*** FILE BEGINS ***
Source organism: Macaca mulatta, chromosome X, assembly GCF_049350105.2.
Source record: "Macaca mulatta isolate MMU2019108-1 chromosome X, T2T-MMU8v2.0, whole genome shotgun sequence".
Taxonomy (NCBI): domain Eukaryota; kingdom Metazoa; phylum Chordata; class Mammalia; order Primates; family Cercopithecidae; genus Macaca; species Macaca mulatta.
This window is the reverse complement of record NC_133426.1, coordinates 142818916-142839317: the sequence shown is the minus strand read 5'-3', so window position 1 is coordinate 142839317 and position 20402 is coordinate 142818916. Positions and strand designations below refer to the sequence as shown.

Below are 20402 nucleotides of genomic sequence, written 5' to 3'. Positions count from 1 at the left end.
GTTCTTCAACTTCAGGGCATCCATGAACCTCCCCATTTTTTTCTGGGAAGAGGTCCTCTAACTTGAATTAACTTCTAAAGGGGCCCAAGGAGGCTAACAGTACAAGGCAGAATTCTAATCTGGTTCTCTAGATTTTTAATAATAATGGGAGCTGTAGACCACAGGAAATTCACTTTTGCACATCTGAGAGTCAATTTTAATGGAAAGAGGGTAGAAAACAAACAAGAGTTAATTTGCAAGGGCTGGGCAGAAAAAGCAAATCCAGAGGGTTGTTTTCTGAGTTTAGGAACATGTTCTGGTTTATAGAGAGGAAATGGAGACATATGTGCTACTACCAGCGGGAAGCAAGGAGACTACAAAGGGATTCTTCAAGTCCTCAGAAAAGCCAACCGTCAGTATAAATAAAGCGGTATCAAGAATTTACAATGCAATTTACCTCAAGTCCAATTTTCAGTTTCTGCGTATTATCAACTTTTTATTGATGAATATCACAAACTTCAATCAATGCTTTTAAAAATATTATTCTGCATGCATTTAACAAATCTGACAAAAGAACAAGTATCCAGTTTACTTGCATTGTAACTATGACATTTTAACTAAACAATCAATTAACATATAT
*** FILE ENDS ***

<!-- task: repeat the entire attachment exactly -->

Source organism: Macaca mulatta, chromosome X, assembly GCF_049350105.2.
Source record: "Macaca mulatta isolate MMU2019108-1 chromosome X, T2T-MMU8v2.0, whole genome shotgun sequence".
Taxonomy (NCBI): domain Eukaryota; kingdom Metazoa; phylum Chordata; class Mammalia; order Primates; family Cercopithecidae; genus Macaca; species Macaca mulatta.
This window is the reverse complement of record NC_133426.1, coordinates 142818916-142839317: the sequence shown is the minus strand read 5'-3', so window position 1 is coordinate 142839317 and position 20402 is coordinate 142818916. Positions and strand designations below refer to the sequence as shown.

Below are 20402 nucleotides of genomic sequence, written 5' to 3'. Positions count from 1 at the left end.
GTTCTTCAACTTCAGGGCATCCATGAACCTCCCCATTTTTTTCTGGGAAGAGGTCCTCTAACTTGAATTAACTTCTAAAGGGGCCCAAGGAGGCTAACAGTACAAGGCAGAATTCTAATCTGGTTCTCTAGATTTTTAATAATAATGGGAGCTGTAGACCACAGGAAATTCACTTTTGCACATCTGAGAGTCAATTTTAATGGAAAGAGGGTAGAAAACAAACAAGAGTTAATTTGCAAGGGCTGGGCAGAAAAAGCAAATCCAGAGGGTTGTTTTCTGAGTTTAGGAACATGTTCTGGTTTATAGAGAGGAAATGGAGACATATGTGCTACTACCAGCGGGAAGCAAGGAGACTACAAAGGGATTCTTCAAGTCCTCAGAAAAGCCAACCGTCAGTATAAATAAAGCGGTATCAAGAATTTACAATGCAATTTACCTCAAGTCCAATTTTCAGTTTCTGCGTATTATCAACTTTTTATTGATGAATATCACAAACTTCAATCAATGCTTTTAAAAATATTATTCTGCATGCATTTAACAAATCTGACAAAAGAACAAGTATCCAGTTTACTTGCATTGTAACTATGACATTTTAACTAAACAATCAATTAACATATAT